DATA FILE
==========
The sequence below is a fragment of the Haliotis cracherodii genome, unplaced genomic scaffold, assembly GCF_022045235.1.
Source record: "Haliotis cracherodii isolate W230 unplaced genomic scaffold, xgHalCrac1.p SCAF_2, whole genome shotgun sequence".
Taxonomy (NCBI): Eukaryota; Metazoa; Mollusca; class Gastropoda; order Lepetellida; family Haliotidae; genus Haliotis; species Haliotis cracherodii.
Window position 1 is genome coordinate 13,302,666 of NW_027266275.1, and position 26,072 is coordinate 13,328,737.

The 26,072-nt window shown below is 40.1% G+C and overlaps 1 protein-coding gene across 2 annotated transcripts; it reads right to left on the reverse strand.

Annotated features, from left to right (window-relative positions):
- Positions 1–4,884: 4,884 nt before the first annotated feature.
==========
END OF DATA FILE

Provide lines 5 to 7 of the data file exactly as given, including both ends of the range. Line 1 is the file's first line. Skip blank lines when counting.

The 26,072-nt window shown below is 40.1% G+C and overlaps 1 protein-coding gene across 2 annotated transcripts; it reads right to left on the reverse strand.

Annotated features, from left to right (window-relative positions):
- Positions 1–4,884: 4,884 nt before the first annotated feature.